Most browsers have a mode you may use that will not remember your history or cookies when closed. For a Windows machine, these are their keyboard shortcuts.
If you own a Roku streaming media player or Roku TV and want to disable the advertisements that occupy one-third of the Home screen, you will discover that Roku does not provide you a way to opt out.
Don’t be deterred. If you are technically savvy and motivated, this article documents how to engineer an ad-free Roku home screen — like this one.
A summary of what needs to be done (overview)
There is more than one way to remove Roku ads. If you are a talented technical engineer, this is what you are trying to accomplish.
- Prevent your Roku from reaching a list of domains (see below)
- Provide your Roku a fixed/static IP address
- Prevent your Roku from using DNS port 53 for LAN to WAN queries
Settings within the Roku (easy)
Most of the steps that you will take to remove ads resides outside of the Roku. If you simply want a little more privacy and fewer customized ads, at least perform these easy steps on your Roku.
Roku Features to Disable:
- Roku TV > Settings > Privacy > Advertising > Limit ad tracking (enabled)
- Roku TV > Settings > Privacy > Advertising > Reset advertising identifier (do this often)
- Roku TV > Settings > Privacy > Smart TV experience > Use info from TV inputs (not selected)
- Roku TV > Settings > Privacy > Smart TV experience > Enable auto notification (not selected)
- Roku TV > Settings > Home Screen > Featured Free > Hide
- Roku TV > Settings > Home Screen > Movie Store and TV Store > Hide
- Roku TV > Settings > Home Screen > My Offers > Hide
Block these domains (medium)
Using some network capturing tools, I logged about fifty unique IP addresses the Roku attempts to access within the first two minutes of it powering on. Blocking them all would result in a loss of functionality. Instead, you want to prevent the Roku from accessing just the following domains (LAN to WAN traffic).
Perhaps the easiest way to do this is to use either NextDNS.io or a Raspberry Pi Pi-Hole as your DNS provider, and subscribe to the Lightswitch05 Ads & Tracking block list. All of the domains above, except for amoeba-plus.web.roku.com and wwwimg.roku.com (in bold) were already included in Lightswitch05’s block list at the time of writing.
I accomplished DNS filtering by installing ASUSwrt-Merlin on my home router. I then configured my router to use NextDNS.io as the router’s DNS-over-TLS / DNS-over-HTTPS source. Using NextDNS.io at the router level will help you block ads for all devices on your home network, not just your Roku.
Here’s how I configured my home router to use NextDNS.io.
And how I configured NextDNS.io to filter out most Roku ads and tracking.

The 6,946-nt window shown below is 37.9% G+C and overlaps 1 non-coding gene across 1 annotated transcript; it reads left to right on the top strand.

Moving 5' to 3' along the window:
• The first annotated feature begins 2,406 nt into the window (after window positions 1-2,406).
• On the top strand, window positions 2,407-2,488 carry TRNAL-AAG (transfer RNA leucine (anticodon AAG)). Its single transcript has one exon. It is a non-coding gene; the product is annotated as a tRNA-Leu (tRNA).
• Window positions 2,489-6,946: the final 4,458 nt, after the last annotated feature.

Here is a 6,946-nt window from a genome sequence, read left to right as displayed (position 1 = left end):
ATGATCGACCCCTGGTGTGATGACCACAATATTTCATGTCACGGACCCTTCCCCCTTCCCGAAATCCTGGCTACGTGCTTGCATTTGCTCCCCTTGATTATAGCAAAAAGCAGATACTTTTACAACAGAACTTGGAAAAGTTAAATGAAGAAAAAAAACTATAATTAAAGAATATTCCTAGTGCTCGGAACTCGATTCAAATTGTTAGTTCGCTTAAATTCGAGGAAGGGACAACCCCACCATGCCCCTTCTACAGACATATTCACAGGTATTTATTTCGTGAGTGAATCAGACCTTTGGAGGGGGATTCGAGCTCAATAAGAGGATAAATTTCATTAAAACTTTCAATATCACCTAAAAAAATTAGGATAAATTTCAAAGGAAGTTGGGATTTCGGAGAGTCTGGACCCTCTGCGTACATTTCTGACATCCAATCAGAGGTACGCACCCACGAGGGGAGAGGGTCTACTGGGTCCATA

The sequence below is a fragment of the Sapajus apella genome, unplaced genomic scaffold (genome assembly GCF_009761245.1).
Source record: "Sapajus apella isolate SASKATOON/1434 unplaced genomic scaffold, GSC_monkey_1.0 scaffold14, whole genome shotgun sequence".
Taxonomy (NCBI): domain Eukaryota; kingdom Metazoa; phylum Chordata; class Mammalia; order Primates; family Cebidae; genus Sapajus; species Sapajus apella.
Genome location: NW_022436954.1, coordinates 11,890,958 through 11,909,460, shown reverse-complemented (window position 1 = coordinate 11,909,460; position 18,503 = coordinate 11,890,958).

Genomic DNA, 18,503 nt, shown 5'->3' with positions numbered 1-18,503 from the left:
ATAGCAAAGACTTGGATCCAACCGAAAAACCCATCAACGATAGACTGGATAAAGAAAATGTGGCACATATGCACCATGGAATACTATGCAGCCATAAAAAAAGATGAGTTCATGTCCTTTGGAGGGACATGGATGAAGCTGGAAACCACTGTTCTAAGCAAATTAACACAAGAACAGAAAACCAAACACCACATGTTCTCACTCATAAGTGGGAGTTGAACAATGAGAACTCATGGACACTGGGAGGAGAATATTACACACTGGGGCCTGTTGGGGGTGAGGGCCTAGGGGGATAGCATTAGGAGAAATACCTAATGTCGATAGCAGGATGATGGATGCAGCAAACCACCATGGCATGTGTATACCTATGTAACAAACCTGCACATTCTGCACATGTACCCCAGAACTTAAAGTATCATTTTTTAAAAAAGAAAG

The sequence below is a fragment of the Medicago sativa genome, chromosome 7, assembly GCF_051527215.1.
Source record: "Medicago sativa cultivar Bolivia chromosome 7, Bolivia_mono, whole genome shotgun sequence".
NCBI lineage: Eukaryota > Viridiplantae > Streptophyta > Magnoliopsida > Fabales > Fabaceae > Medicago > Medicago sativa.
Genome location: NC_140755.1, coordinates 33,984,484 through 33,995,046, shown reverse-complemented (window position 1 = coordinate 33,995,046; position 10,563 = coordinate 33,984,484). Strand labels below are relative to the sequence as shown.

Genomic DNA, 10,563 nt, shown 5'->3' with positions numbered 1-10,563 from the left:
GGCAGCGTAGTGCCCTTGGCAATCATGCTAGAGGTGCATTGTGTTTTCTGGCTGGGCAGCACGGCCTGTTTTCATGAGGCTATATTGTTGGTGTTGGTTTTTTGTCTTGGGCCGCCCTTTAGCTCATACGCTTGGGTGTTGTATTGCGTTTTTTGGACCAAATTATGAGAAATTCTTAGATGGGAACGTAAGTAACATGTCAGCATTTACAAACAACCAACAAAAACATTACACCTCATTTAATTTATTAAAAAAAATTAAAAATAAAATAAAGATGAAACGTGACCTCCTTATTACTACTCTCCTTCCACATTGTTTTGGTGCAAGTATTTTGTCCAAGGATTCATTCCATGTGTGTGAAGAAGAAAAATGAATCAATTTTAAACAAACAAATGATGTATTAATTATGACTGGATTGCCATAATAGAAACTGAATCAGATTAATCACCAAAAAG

- NextDNS.io > Privacy > Blocklists > Add > Lightswitch05 Ads & Tracking
- NextDNS.io > Privacy > Native Tracking Protection > Add > Roku
- NextDNS.io > Denylist > Add > amoeba-plus.web.roku.com (missing from Lightswitch05)
- NextDNS.io > Denylist > Add > wwwimg.roku.com (missing from Lightswitch05)
Once you have a DNS filtering solution in place and have configured your home router to use it, all devices on your network should (by default) have their DNS traffic filtered. Except for the Roku, of course, which has hard coded its own public DNS source for some of its queries.
Provide your Roku a static/fixed IP address (medium)
To perform the last step, which involves creating firewall rules, you need to first provide your Roku a static IP address. I accomplish this by letting DHCP provide the Roku a dynamic IP address, and then configure my router to always reserve that IP for the Roku.
- ASUSwrt-Merlin > LAN > DHCP Server > Manually Assigned IP
Firewall LAN to WAN Port 53 (hard)
DNS queries traditionally use Port 53 via TCP or UDP. You want to force your Roku to always use your router (and thus NextDNS or Pi-Hole) for all of its DNS queries.
In order to prevent your Roku from quering Google’s public DNS servers at 184.108.40.206 and 220.127.116.11 directly, you’ll need to configure a network firewall to block LAN to WAN traffic over Port 53 (TCP and UDP).
How to do this differs for each router. Here’s how I did it using ASUSwrt-Merlin.
- ASUSwrt-Merlin > Firewall > Network Services Filter > Enable
- ASUSwrt-Merlin > Firewall > Network Services Filter Table > add these two entries
- Entry 1 > Source IP (the static LAN IP address of your Roku), Destination Port Range 53, Protocol TCP
- Entry 2 > Source IP (the static LAN IP address of your Roku), Destination Port Range 53, Protocol UDP
That should do it. Reboot your router to clear your DNS cache then reboot your Roku. Hopefully you will be rewarded with an ad-free Roku.
Removing Roku ads will take some work. And for some of these steps, like installing ASUSwrt-Merlin or a Pi-Hole, take some effort and require specific hardware you might not yet own. There are likely other ways to perform these steps on your own hardware — but I leave that to you. You know what needs to be done, and now just have to figure out how to do so if you want an ad-free Roku.
In 2016, the Electronic Frontier Foundation created some enhancements over the original Diceware Passphrase list by creating the EFF Dice-Generated Passphrases list. This post is my effort to use Microsoft Excel or Google Sheets to semi-randomly generate random passwords by using the EFF’s Long Wordlist [.txt].